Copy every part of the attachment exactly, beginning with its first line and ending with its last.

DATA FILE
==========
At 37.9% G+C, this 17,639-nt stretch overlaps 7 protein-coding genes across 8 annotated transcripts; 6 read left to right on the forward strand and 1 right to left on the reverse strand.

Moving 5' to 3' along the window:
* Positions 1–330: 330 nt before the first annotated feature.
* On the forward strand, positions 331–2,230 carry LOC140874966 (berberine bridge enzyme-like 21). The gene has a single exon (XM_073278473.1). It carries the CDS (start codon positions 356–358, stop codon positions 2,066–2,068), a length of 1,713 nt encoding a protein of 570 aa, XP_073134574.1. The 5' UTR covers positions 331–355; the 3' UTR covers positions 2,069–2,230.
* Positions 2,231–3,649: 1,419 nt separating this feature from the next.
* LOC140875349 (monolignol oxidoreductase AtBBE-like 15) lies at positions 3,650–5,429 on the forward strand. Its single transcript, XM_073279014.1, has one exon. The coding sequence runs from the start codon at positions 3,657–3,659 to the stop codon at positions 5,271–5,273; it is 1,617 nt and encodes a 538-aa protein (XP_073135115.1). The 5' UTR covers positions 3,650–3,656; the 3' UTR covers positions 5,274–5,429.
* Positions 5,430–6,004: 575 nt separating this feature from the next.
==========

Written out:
At 37.9% G+C, this 17,639-nt stretch overlaps 7 protein-coding genes across 8 annotated transcripts; 6 read left to right on the forward strand and 1 right to left on the reverse strand.

Moving 5' to 3' along the window:
* Positions 1–330: 330 nt before the first annotated feature.
* On the forward strand, positions 331–2,230 carry LOC140874966 (berberine bridge enzyme-like 21). The gene has a single exon (XM_073278473.1). It carries the CDS (start codon positions 356–358, stop codon positions 2,066–2,068), a length of 1,713 nt encoding a protein of 570 aa, XP_073134574.1. The 5' UTR covers positions 331–355; the 3' UTR covers positions 2,069–2,230.
* Positions 2,231–3,649: 1,419 nt separating this feature from the next.
* LOC140875349 (monolignol oxidoreductase AtBBE-like 15) lies at positions 3,650–5,429 on the forward strand. Its single transcript, XM_073279014.1, has one exon. The coding sequence runs from the start codon at positions 3,657–3,659 to the stop codon at positions 5,271–5,273; it is 1,617 nt and encodes a 538-aa protein (XP_073135115.1). The 5' UTR covers positions 3,650–3,656; the 3' UTR covers positions 5,274–5,429.
* Positions 5,430–6,004: 575 nt separating this feature from the next.